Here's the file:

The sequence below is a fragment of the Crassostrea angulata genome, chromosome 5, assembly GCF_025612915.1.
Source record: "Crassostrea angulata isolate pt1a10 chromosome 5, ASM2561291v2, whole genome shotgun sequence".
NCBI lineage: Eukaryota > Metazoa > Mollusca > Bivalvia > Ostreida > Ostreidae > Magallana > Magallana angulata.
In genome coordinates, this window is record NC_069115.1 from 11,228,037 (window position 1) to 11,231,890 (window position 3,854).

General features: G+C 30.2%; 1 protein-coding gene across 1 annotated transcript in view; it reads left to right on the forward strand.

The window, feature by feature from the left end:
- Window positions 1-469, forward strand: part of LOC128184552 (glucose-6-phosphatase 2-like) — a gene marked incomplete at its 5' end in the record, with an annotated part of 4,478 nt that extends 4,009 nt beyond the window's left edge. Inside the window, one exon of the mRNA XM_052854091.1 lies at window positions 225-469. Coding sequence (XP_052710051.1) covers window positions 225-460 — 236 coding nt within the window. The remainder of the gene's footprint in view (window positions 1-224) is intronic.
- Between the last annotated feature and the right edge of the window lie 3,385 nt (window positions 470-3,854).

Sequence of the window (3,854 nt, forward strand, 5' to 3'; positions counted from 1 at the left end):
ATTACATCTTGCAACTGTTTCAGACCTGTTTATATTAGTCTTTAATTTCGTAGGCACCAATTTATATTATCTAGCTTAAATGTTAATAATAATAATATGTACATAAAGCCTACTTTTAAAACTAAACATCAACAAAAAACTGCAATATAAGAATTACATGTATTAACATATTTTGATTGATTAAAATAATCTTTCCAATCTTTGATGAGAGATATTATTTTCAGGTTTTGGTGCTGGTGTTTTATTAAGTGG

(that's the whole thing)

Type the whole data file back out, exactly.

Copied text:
The sequence below is a fragment of the Crassostrea angulata genome, chromosome 5, assembly GCF_025612915.1.
Source record: "Crassostrea angulata isolate pt1a10 chromosome 5, ASM2561291v2, whole genome shotgun sequence".
NCBI lineage: Eukaryota > Metazoa > Mollusca > Bivalvia > Ostreida > Ostreidae > Magallana > Magallana angulata.
In genome coordinates, this window is record NC_069115.1 from 11,228,037 (window position 1) to 11,231,890 (window position 3,854).

General features: G+C 30.2%; 1 protein-coding gene across 1 annotated transcript in view; it reads left to right on the forward strand.

The window, feature by feature from the left end:
- Window positions 1-469, forward strand: part of LOC128184552 (glucose-6-phosphatase 2-like) — a gene marked incomplete at its 5' end in the record, with an annotated part of 4,478 nt that extends 4,009 nt beyond the window's left edge. Inside the window, one exon of the mRNA XM_052854091.1 lies at window positions 225-469. Coding sequence (XP_052710051.1) covers window positions 225-460 — 236 coding nt within the window. The remainder of the gene's footprint in view (window positions 1-224) is intronic.
- Between the last annotated feature and the right edge of the window lie 3,385 nt (window positions 470-3,854).

Sequence of the window (3,854 nt, forward strand, 5' to 3'; positions counted from 1 at the left end):
ATTACATCTTGCAACTGTTTCAGACCTGTTTATATTAGTCTTTAATTTCGTAGGCACCAATTTATATTATCTAGCTTAAATGTTAATAATAATAATATGTACATAAAGCCTACTTTTAAAACTAAACATCAACAAAAAACTGCAATATAAGAATTACATGTATTAACATATTTTGATTGATTAAAATAATCTTTCCAATCTTTGATGAGAGATATTATTTTCAGGTTTTGGTGCTGGTGTTTTATTAAGTGG